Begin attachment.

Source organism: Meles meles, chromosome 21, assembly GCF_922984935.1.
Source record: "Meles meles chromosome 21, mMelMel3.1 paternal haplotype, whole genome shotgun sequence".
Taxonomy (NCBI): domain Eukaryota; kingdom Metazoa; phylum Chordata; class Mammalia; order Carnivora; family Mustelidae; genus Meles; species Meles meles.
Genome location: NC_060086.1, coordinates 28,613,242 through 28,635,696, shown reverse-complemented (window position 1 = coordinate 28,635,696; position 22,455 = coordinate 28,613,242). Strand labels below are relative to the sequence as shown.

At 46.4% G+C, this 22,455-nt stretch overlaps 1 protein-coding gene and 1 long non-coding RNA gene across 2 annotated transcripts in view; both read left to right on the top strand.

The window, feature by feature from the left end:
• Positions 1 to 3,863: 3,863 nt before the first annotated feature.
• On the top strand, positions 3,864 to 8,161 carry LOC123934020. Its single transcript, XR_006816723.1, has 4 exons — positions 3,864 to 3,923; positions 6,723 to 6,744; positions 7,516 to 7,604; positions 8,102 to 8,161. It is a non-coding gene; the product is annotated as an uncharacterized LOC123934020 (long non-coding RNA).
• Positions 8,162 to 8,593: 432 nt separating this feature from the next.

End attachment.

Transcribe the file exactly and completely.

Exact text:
Source organism: Meles meles, chromosome 21, assembly GCF_922984935.1.
Source record: "Meles meles chromosome 21, mMelMel3.1 paternal haplotype, whole genome shotgun sequence".
Taxonomy (NCBI): domain Eukaryota; kingdom Metazoa; phylum Chordata; class Mammalia; order Carnivora; family Mustelidae; genus Meles; species Meles meles.
Genome location: NC_060086.1, coordinates 28,613,242 through 28,635,696, shown reverse-complemented (window position 1 = coordinate 28,635,696; position 22,455 = coordinate 28,613,242). Strand labels below are relative to the sequence as shown.

At 46.4% G+C, this 22,455-nt stretch overlaps 1 protein-coding gene and 1 long non-coding RNA gene across 2 annotated transcripts in view; both read left to right on the top strand.

The window, feature by feature from the left end:
• Positions 1 to 3,863: 3,863 nt before the first annotated feature.
• On the top strand, positions 3,864 to 8,161 carry LOC123934020. Its single transcript, XR_006816723.1, has 4 exons — positions 3,864 to 3,923; positions 6,723 to 6,744; positions 7,516 to 7,604; positions 8,102 to 8,161. It is a non-coding gene; the product is annotated as an uncharacterized LOC123934020 (long non-coding RNA).
• Positions 8,162 to 8,593: 432 nt separating this feature from the next.